You need to know the sample rate and also have a reasonable idea of your filter specification before you can design a suitable filter. Just specifying a 15 kHz cut-off is not really enough, e.g. you might want something like this:
Sample rate: 44.1 kHz
Stop-band: < 12 kHz
Stop-band rejection: > 80 dB
Pass-band: > 15 kHz
Passband ripple: +/- 1 dB
You can then feed these parameters into a filter design package and this will give you all the filter coefficients etc.
Note that the complexity of the filter (i.e. filter order = number of stages or "taps") will be highly dependent on the filter specification, so ideally you want to use a filter design package which lets you play around with the spec easily so that you can trade off your design requirements against the required compute bandwidth.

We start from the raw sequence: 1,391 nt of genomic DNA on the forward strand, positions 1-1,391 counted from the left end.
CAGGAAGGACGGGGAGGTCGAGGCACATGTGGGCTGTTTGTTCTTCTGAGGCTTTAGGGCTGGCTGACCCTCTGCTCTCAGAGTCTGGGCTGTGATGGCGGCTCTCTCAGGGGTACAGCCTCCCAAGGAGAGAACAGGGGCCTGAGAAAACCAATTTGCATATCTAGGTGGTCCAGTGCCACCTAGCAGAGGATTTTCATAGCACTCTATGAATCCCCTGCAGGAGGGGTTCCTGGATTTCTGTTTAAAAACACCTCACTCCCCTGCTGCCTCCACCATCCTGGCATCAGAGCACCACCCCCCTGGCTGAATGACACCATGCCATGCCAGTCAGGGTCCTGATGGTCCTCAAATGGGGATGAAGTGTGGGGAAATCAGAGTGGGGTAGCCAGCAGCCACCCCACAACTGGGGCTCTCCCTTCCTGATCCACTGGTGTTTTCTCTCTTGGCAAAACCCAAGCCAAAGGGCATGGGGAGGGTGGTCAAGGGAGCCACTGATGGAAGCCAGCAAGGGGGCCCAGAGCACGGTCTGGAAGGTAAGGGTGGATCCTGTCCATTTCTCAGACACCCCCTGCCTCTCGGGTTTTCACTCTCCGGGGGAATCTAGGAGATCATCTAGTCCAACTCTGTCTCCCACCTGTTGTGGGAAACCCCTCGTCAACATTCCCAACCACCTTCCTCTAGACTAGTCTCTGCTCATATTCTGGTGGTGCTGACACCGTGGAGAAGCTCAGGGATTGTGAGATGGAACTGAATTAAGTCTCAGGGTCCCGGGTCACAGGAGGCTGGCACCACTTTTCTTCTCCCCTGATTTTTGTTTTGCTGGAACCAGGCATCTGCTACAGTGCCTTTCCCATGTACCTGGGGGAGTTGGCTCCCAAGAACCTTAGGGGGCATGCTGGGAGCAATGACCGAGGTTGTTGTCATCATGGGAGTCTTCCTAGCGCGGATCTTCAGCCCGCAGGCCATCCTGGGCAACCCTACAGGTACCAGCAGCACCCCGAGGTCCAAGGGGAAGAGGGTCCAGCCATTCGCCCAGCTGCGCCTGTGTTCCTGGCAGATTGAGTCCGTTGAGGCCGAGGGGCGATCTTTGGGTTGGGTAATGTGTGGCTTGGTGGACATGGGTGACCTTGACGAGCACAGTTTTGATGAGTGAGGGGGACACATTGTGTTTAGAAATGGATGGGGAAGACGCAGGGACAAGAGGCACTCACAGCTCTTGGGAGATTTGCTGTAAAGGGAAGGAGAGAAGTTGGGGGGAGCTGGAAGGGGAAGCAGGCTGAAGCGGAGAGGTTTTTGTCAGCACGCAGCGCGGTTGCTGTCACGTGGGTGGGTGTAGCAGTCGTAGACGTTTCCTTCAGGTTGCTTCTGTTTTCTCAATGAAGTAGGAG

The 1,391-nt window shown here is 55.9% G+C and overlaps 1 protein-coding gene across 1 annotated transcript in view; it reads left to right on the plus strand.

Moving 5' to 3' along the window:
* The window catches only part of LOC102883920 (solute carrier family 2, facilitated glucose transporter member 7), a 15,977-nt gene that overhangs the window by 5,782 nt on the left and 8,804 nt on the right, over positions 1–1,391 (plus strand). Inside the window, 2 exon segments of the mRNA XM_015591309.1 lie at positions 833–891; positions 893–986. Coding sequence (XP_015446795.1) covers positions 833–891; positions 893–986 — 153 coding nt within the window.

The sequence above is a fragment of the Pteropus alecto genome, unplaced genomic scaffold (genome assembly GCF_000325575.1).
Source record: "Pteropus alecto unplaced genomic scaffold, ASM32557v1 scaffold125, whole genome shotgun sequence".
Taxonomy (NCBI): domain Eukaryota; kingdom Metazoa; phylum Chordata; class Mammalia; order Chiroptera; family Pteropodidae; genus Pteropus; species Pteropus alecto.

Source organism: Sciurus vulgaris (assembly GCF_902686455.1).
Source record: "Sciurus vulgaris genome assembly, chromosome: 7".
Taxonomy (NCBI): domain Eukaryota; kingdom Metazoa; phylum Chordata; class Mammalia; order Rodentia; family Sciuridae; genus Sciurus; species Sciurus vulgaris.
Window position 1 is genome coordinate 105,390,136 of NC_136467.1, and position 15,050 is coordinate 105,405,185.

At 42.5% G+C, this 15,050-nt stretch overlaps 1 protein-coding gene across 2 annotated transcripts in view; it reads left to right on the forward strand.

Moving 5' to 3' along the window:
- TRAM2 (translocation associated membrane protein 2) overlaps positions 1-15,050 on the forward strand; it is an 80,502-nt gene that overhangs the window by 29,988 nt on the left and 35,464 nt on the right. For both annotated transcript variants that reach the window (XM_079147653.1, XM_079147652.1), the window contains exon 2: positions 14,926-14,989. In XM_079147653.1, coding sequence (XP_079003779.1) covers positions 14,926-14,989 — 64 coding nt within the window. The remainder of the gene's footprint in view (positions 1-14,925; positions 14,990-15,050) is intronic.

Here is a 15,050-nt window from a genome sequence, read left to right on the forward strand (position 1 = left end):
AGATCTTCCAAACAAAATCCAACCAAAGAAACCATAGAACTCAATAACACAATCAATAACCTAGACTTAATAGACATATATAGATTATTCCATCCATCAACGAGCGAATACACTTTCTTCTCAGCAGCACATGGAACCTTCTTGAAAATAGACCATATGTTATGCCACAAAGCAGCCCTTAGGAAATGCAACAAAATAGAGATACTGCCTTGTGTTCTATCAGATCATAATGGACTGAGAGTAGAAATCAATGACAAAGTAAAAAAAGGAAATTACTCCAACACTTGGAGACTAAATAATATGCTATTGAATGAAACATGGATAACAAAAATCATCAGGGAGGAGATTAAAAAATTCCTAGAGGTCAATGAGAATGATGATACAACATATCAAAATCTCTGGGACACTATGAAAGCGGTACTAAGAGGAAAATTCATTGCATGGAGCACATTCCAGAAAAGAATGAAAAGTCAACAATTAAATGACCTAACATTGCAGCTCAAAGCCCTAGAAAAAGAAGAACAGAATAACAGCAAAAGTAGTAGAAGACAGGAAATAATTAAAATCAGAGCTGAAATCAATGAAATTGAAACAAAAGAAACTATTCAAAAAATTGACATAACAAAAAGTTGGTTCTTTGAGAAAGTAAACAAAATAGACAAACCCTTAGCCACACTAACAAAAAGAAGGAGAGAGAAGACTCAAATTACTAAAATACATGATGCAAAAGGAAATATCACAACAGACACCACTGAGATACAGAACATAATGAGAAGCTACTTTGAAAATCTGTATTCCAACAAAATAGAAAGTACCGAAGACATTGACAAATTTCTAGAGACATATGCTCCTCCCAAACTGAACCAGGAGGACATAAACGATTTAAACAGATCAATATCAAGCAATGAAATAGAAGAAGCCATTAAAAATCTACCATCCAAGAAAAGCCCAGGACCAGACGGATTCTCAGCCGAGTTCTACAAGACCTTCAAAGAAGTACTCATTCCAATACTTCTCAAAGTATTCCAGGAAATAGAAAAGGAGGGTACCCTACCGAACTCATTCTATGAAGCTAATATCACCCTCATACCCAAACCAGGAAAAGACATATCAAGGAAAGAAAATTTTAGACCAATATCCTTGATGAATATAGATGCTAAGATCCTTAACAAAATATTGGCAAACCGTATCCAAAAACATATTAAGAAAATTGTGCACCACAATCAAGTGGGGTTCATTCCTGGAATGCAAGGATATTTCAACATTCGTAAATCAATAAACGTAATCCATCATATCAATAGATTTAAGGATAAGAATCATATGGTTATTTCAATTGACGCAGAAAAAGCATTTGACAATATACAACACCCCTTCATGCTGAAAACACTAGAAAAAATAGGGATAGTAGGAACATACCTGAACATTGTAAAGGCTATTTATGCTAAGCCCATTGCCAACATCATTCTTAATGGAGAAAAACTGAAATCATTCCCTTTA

You will also need to decide whether phase and/or group delay are important to you - use a linear phase FIR for a constant group delay (more expensive) or a recursive IIR if phase/delay are not critical (much cheaper to implement).
Note that there are free online filter design packages available, e.g. http://www-users.cs.york.ac.uk/~fisher/mkfilter/ looks pretty good (it can even generate a C code filter implementation for you), although it may require at least beginner-level signal-processing knowledge when it comes to selecting filter types etc.
To help understand basic filter design parameters, here is a useful diagram from http://dspguru.com. Note that this is for a low pass filter, but the same parameters apply in the high pass case.